Tuesday, November 27, 2012

Kathryn Fisher reviews Dionisio González

Dionisio González is an architect and documentary photographer who constructs spatially complex worlds that challenge ideas of architecture. Upon immediate glance, the photographs appear to be real depictions of urban locations. However, with closer inspection, you realize that these images are actually heavily processed photo manipulations of urban spaces that have been stitched to create enormous imaginary shantytowns. By combining existing urban structures with digitally drawn architecture, González has created deceptive yet believable landscapes.

When I initially saw these images I thought for a few seconds that I had to see this place with such crazy buildings, then another second passed and I realized what I was really looking at. At first I was very interested in the type of space that was being created. González has made this weird high-rise shantytown type of environment. These images bring to mind overcrowded areas, and homes that pop up too quickly, too close together. You know, those neighborhoods with three home designs, which are almost identical and have about two feet between houses. I hate those. But that is what these images made me think of. If those homes all got mashed together and where sprinkled with different building materials. I then begin to think about housing development, neighborhood planning, and our urban environments.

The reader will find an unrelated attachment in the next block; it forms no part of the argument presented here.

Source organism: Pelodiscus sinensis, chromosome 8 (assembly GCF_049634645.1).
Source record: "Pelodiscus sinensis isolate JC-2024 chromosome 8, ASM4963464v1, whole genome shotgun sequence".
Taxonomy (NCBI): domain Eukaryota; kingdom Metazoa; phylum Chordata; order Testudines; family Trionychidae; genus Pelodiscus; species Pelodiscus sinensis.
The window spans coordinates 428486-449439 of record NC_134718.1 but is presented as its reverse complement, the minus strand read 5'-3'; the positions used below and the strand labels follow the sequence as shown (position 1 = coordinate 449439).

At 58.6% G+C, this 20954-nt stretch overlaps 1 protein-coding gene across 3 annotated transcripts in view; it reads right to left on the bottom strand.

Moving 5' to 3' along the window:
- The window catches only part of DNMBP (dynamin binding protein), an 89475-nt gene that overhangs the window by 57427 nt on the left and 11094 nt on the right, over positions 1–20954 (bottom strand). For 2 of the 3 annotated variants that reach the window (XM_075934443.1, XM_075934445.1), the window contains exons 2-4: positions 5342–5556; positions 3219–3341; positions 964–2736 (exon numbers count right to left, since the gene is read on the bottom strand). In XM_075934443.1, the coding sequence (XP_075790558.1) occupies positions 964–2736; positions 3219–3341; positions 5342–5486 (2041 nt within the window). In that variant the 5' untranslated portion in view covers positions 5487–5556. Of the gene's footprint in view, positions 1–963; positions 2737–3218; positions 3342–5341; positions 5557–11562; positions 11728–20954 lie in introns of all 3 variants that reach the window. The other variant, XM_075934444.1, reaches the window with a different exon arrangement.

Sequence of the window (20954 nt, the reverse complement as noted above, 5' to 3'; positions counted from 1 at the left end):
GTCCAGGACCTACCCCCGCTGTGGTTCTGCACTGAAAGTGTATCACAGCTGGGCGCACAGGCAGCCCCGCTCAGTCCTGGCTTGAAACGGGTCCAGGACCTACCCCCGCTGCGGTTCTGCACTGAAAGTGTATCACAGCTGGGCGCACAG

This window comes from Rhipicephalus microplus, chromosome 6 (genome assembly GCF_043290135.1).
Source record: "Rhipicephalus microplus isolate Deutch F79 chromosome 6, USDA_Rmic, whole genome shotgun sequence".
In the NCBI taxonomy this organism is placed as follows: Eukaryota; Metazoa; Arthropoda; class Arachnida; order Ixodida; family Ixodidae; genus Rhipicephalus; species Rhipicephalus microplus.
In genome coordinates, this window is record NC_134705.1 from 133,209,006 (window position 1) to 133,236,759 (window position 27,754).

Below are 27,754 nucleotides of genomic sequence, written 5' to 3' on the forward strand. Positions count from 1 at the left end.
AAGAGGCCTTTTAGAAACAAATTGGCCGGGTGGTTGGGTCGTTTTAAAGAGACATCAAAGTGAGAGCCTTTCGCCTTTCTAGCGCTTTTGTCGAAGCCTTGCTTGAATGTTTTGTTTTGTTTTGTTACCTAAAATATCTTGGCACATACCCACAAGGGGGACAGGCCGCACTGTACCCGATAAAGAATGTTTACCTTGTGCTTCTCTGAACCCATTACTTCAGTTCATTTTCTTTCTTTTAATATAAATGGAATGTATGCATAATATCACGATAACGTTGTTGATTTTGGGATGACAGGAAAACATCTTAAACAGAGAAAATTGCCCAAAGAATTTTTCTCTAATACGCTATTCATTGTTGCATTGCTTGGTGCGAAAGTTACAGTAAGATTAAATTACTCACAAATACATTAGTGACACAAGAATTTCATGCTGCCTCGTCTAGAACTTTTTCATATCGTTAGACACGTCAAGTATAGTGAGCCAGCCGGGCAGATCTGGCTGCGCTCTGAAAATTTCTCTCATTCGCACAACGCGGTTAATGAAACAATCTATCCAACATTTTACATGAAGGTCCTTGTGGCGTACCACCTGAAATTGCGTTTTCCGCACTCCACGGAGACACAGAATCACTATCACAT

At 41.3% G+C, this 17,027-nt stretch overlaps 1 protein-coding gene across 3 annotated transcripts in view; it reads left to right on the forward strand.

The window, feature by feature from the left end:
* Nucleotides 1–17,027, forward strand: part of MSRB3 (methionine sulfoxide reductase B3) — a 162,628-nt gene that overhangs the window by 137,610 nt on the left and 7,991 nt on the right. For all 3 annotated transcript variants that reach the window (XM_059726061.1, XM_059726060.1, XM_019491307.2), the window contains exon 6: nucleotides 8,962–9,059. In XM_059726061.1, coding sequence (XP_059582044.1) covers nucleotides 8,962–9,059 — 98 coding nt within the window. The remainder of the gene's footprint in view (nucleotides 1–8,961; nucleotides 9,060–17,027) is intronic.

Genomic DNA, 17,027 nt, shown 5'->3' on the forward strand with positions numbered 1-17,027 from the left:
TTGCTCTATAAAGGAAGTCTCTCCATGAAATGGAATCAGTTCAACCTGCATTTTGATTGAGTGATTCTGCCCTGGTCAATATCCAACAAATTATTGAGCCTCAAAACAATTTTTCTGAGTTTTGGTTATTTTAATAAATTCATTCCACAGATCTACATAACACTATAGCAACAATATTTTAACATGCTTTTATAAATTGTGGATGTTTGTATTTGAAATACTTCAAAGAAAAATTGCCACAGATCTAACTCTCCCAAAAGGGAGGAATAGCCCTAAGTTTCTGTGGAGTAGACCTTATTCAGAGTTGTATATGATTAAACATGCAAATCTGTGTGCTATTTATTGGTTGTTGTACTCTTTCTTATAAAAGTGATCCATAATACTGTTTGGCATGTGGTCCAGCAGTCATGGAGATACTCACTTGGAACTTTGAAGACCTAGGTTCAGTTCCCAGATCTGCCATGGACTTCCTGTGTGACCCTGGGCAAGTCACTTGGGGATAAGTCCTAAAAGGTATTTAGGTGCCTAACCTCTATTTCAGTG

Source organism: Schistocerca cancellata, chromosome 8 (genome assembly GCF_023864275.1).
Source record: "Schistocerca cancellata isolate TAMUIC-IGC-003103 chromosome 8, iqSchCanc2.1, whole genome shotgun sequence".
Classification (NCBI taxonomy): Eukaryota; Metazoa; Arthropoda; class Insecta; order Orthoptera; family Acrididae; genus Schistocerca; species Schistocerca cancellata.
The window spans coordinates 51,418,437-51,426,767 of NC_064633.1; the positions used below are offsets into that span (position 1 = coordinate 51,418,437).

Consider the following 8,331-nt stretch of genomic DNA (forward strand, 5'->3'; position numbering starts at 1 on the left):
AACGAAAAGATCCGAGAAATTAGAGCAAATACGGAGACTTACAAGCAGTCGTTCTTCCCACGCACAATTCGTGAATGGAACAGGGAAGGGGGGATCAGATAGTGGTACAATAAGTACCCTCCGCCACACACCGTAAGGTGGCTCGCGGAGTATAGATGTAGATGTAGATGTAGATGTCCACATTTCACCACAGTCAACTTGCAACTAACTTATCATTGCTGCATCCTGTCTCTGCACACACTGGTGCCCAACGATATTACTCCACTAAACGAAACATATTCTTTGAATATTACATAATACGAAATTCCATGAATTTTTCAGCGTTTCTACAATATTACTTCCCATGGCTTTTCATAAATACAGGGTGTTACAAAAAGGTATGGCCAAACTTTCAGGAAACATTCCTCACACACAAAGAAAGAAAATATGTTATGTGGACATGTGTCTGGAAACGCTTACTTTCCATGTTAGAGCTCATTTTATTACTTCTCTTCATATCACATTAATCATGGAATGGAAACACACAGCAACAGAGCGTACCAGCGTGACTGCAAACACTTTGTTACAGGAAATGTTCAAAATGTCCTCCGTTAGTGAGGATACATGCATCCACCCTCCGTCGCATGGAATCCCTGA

Other artists have taken on similar concepts, but with better results (our very own Libby Rowe, for example).  After seeing three images from Dionisio González, they all begin to look the same. Each image has some kind of conglomeration of lopsided, jagged boxes with cars and pedestrians in front. The images are too much of the same and don’t give me anything more to consider from one image to the next. And quite frankly I get bored and don’t feel like looking at anymore. Dionisio, you need to change things up and give us more to think about and new things to look at if you plan to keep working this way.

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